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1.  Genomic and Metabolomic Insights into the Natural Product Biosynthetic Diversity of a Feral-Hog-Associated Brevibacillus laterosporus Strain 
PLoS ONE  2014;9(3):e90124.
Bacteria associated with mammals are a rich source of microbial biodiversity; however, little is known concerning the abilities of these microbes to generate secondary metabolites. This report focuses on a bacterium isolated from the ear of a feral hog from southwestern Oklahoma, USA. The bacterium was identified as a new strain (PE36) of Brevibacillus latersporus, which was shown via genomic analysis to contain a large number of gene clusters presumably involved in secondary metabolite biosynthesis. A scale-up culture of B. latersporus PE36 yielded three bioactive compounds that inhibited the growth of methicillin-resistant Staphylococcus aureus (basiliskamides A and B and 12-methyltetradecanoic acid). Further studies of the isolate's secondary metabolome provided both new (auripyrazine) and previously-described pyrazine-containing compounds. In addition, a new peptidic natural product (auriporcine) was purified that was determined to be composed of a polyketide unit, two L-proline residues, two D-leucine residues, one L-leucine residue, and a reduced L-phenylalanine (L-phenylalanol). An examination of the genome revealed two gene clusters that are likely responsible for generating the basiliskamides and auriporcine. These combined genomic and chemical studies confirm that new and unusual secondary metabolites can be obtained from the bacterial associates of wild mammals.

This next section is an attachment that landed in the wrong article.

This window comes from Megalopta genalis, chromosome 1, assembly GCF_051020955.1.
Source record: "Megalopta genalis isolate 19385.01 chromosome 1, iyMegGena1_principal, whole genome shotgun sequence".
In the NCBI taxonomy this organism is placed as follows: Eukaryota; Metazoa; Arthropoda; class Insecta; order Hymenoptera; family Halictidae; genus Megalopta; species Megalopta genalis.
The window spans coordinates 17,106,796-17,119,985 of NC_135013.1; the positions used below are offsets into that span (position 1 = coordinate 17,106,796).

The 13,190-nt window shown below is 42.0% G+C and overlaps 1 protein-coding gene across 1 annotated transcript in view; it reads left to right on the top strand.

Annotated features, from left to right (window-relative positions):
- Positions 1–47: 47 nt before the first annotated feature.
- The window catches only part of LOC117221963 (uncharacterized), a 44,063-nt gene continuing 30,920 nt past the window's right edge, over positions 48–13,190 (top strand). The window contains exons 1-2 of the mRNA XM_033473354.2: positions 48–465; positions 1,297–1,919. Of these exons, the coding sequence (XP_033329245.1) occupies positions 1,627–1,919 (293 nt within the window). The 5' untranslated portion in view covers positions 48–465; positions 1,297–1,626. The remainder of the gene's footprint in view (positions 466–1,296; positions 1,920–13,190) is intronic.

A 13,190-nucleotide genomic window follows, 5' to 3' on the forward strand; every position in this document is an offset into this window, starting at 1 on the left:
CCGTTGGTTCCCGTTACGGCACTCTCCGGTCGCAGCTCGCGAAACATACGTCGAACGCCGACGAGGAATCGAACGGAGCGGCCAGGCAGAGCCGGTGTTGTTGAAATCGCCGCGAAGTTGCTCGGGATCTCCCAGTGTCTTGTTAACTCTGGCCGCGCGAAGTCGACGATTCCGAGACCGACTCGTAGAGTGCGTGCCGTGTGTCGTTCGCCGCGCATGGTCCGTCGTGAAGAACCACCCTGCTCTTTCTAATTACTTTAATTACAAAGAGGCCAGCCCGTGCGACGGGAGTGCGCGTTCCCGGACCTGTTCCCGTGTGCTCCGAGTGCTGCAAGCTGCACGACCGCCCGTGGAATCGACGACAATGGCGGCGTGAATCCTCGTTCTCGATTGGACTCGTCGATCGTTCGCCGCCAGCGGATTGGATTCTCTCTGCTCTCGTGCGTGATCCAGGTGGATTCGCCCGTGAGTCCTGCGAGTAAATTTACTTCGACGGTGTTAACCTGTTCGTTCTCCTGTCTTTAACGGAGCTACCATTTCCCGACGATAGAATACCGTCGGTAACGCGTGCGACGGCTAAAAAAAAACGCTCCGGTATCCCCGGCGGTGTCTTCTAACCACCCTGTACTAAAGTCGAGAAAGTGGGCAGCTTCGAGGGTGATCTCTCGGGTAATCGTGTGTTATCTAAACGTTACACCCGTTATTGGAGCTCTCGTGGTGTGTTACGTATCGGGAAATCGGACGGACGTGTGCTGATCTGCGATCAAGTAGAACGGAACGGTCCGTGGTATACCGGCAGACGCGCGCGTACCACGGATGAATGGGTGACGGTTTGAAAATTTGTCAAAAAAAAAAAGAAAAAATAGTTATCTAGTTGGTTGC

doi:10.1371/journal.pone.0090124
PMCID: PMC3940840  PMID: 24595070
2.  Production of Cytotoxic Glidobactins/Luminmycins by Photorhabdus asymbiotica in Liquid Media and Live Crickets 
Journal of natural products  2012;75(11):2007-2011.
Photorhabdus asymbiotica engages in a two-part life cycle that requires adaptation to both symbiotic and pathogenic phases. The genome of P. asymbiotica contains several gene clusters, which are predicted to be involved in the biosynthesis of unique secondary metabolites that are hypothesized to enhance the bacterium’s pathogenic capabilities. However, recent reports on Photorhabdus secondary metabolite production have indicated that many of its genes are silent under laboratory culture conditions. Using a circumscribed panel of media and alternative fermentation conditions, we have successfully achieved the production of a series of new and known glidobactin/luminmycin derivatives from P. asymbiotica including glidobactin A (1), luminmycin A (2) and luminmycin D (3). These compounds were also obtained upon infection of live crickets with the bacterium. Luminmycin D showed cytotoxicity against human pancreatic cells (IC50 of 0.11 µM), as well as proteasome inhibition (IC50 of 0.38 µM).
doi:10.1021/np300623x
PMCID: PMC3570697  PMID: 23095088
3.  A Diarylcyclopentendione Metabolite Obtained from a Preussia typharum Isolate Procured Using an Unconventional Cultivation Approach